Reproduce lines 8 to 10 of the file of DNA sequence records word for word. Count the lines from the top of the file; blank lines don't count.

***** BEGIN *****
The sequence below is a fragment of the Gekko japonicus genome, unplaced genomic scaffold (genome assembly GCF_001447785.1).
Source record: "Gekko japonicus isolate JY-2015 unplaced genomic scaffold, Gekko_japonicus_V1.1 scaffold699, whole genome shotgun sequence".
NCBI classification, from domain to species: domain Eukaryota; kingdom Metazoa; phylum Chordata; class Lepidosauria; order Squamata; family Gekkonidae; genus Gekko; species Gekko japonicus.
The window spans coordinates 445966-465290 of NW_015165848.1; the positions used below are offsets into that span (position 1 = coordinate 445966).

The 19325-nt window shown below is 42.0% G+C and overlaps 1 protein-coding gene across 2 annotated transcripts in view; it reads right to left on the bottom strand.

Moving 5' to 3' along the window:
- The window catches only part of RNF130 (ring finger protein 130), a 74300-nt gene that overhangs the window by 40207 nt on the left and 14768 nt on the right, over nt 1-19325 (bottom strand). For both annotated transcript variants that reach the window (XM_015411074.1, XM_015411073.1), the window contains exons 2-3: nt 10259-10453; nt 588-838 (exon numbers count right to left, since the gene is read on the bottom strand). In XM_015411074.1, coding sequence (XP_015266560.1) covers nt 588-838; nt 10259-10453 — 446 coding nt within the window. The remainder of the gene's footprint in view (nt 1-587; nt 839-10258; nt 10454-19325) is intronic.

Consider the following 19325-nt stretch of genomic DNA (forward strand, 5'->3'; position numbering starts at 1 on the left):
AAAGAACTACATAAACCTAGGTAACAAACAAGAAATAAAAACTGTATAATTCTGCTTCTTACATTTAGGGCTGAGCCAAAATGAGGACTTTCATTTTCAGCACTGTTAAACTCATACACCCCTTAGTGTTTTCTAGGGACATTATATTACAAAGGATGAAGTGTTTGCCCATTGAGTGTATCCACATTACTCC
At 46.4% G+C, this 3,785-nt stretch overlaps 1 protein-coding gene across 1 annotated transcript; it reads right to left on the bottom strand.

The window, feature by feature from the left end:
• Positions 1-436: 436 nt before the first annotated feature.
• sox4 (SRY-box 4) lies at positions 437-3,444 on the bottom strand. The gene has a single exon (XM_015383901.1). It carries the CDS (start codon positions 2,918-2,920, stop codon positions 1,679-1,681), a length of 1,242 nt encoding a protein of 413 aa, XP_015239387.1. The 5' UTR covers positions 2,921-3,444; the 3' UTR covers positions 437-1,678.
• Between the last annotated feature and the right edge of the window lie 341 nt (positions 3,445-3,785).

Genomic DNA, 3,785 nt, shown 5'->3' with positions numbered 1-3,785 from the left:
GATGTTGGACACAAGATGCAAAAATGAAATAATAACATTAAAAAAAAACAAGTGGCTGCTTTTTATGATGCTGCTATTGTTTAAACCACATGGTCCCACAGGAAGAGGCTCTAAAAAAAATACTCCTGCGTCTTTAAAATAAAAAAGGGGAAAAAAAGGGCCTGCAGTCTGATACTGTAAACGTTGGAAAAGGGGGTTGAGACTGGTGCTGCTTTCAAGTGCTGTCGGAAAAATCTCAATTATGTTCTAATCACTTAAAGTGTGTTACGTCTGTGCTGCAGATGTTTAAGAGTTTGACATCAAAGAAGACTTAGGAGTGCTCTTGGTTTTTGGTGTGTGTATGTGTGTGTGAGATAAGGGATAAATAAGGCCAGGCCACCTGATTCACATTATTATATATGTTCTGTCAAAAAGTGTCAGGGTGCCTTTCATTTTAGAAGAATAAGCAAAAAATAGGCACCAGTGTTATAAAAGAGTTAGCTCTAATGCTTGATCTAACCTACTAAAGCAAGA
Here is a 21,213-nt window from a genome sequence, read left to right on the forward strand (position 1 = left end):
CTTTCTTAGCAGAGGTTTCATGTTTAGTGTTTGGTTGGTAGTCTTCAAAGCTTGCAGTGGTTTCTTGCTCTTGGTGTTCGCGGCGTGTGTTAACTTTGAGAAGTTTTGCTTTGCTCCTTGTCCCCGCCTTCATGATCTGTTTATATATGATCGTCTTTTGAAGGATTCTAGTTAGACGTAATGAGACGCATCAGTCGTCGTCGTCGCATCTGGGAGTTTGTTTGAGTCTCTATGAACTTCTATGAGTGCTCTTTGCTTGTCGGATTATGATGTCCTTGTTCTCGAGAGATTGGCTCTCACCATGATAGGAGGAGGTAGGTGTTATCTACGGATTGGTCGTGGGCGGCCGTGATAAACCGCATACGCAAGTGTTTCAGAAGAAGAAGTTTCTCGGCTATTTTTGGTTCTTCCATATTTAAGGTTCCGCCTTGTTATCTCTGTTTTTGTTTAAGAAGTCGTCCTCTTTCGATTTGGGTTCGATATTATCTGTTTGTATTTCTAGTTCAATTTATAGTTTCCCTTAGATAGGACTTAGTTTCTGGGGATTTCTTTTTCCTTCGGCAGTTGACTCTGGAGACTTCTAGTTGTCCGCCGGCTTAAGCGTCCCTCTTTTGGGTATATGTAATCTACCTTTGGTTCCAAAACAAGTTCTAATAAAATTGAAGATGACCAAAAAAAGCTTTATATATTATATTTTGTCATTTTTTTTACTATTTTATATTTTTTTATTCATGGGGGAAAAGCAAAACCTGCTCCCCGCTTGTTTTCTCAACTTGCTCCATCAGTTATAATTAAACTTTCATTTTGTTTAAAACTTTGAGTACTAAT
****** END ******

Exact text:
Consider the following 19325-nt stretch of genomic DNA (forward strand, 5'->3'; position numbering starts at 1 on the left):
AAAGAACTACATAAACCTAGGTAACAAACAAGAAATAAAAACTGTATAATTCTGCTTCTTACATTTAGGGCTGAGCCAAAATGAGGACTTTCATTTTCAGCACTGTTAAACTCATACACCCCTTAGTGTTTTCTAGGGACATTATATTACAAAGGATGAAGTGTTTGCCCATTGAGTGTATCCACATTACTCC
At 46.4% G+C, this 3,785-nt stretch overlaps 1 protein-coding gene across 1 annotated transcript; it reads right to left on the bottom strand.